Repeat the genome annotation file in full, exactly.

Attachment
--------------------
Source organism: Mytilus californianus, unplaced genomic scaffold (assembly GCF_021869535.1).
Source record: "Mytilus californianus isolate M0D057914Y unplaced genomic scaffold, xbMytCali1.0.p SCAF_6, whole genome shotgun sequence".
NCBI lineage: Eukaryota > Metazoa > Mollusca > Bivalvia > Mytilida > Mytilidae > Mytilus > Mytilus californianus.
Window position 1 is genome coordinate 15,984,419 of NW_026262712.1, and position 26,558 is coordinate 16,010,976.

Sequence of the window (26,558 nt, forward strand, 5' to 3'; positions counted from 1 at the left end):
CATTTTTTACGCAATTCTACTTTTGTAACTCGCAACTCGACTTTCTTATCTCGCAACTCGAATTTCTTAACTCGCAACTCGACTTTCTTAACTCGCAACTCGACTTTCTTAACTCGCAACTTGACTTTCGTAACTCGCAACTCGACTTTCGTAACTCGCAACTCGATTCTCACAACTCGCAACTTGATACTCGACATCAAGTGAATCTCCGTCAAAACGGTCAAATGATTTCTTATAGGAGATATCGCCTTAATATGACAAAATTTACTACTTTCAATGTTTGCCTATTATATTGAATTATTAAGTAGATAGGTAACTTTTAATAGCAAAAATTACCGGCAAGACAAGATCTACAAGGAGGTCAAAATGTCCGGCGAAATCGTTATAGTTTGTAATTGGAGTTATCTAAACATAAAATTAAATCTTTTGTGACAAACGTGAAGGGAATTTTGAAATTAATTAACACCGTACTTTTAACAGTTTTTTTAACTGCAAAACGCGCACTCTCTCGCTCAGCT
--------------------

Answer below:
Source organism: Mytilus californianus, unplaced genomic scaffold (assembly GCF_021869535.1).
Source record: "Mytilus californianus isolate M0D057914Y unplaced genomic scaffold, xbMytCali1.0.p SCAF_6, whole genome shotgun sequence".
NCBI lineage: Eukaryota > Metazoa > Mollusca > Bivalvia > Mytilida > Mytilidae > Mytilus > Mytilus californianus.
Window position 1 is genome coordinate 15,984,419 of NW_026262712.1, and position 26,558 is coordinate 16,010,976.

Sequence of the window (26,558 nt, forward strand, 5' to 3'; positions counted from 1 at the left end):
CATTTTTTACGCAATTCTACTTTTGTAACTCGCAACTCGACTTTCTTATCTCGCAACTCGAATTTCTTAACTCGCAACTCGACTTTCTTAACTCGCAACTCGACTTTCTTAACTCGCAACTTGACTTTCGTAACTCGCAACTCGACTTTCGTAACTCGCAACTCGATTCTCACAACTCGCAACTTGATACTCGACATCAAGTGAATCTCCGTCAAAACGGTCAAATGATTTCTTATAGGAGATATCGCCTTAATATGACAAAATTTACTACTTTCAATGTTTGCCTATTATATTGAATTATTAAGTAGATAGGTAACTTTTAATAGCAAAAATTACCGGCAAGACAAGATCTACAAGGAGGTCAAAATGTCCGGCGAAATCGTTATAGTTTGTAATTGGAGTTATCTAAACATAAAATTAAATCTTTTGTGACAAACGTGAAGGGAATTTTGAAATTAATTAACACCGTACTTTTAACAGTTTTTTTAACTGCAAAACGCGCACTCTCTCGCTCAGCT